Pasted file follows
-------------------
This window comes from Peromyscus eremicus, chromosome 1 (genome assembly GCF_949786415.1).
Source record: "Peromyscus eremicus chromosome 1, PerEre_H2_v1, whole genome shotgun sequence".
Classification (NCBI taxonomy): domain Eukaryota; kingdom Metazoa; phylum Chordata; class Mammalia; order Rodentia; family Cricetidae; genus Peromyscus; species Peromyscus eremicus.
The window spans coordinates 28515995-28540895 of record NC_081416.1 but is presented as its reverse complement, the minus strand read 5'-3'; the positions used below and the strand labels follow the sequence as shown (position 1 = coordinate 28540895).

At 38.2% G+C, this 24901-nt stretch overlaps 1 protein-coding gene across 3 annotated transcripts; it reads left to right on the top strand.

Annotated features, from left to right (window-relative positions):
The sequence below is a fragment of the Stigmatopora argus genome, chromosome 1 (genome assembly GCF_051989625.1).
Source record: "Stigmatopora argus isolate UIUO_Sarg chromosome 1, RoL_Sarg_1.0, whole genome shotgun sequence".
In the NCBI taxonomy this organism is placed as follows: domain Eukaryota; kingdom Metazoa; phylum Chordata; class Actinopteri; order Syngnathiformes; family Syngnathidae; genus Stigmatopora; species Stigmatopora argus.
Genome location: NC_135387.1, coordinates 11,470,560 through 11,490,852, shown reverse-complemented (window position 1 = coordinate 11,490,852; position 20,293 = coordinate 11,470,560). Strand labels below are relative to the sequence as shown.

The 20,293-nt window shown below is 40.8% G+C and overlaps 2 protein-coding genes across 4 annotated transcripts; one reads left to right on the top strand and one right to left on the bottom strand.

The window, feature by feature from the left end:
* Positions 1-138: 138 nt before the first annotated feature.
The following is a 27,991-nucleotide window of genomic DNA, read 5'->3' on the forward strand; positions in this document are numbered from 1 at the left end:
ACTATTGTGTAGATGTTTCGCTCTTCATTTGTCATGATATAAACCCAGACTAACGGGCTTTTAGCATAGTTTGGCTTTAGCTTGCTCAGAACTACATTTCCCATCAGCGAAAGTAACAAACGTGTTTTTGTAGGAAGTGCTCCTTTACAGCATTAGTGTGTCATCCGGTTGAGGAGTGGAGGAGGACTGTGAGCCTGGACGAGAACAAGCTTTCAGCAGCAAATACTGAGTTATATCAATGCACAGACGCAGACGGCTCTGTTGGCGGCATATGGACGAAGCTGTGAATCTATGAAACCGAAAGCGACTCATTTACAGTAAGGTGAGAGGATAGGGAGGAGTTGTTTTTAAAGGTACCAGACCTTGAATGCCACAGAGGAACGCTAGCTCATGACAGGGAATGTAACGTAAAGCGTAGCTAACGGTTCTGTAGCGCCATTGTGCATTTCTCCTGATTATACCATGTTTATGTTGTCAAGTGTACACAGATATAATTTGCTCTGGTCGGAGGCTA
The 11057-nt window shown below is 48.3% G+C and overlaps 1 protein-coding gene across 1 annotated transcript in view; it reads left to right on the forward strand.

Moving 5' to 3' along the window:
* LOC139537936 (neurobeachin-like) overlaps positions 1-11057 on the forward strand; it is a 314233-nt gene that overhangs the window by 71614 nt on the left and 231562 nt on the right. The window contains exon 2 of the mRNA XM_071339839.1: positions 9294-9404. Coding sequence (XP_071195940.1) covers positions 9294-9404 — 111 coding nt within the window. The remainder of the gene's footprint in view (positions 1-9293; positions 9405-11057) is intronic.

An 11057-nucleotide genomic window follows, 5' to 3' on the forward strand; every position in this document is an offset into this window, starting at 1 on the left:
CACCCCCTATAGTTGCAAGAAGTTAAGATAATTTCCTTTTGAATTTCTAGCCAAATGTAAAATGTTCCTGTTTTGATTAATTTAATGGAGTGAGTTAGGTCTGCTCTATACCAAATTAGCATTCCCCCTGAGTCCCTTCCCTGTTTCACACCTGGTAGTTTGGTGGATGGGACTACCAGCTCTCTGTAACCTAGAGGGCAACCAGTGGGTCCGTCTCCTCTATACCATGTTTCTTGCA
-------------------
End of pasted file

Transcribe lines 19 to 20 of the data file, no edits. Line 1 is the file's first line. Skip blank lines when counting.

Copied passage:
An 11057-nucleotide genomic window follows, 5' to 3' on the forward strand; every position in this document is an offset into this window, starting at 1 on the left:
CACCCCCTATAGTTGCAAGAAGTTAAGATAATTTCCTTTTGAATTTCTAGCCAAATGTAAAATGTTCCTGTTTTGATTAATTTAATGGAGTGAGTTAGGTCTGCTCTATACCAAATTAGCATTCCCCCTGAGTCCCTTCCCTGTTTCACACCTGGTAGTTTGGTGGATGGGACTACCAGCTCTCTGTAACCTAGAGGGCAACCAGTGGGTCCGTCTCCTCTATACCATGTTTCTTGCA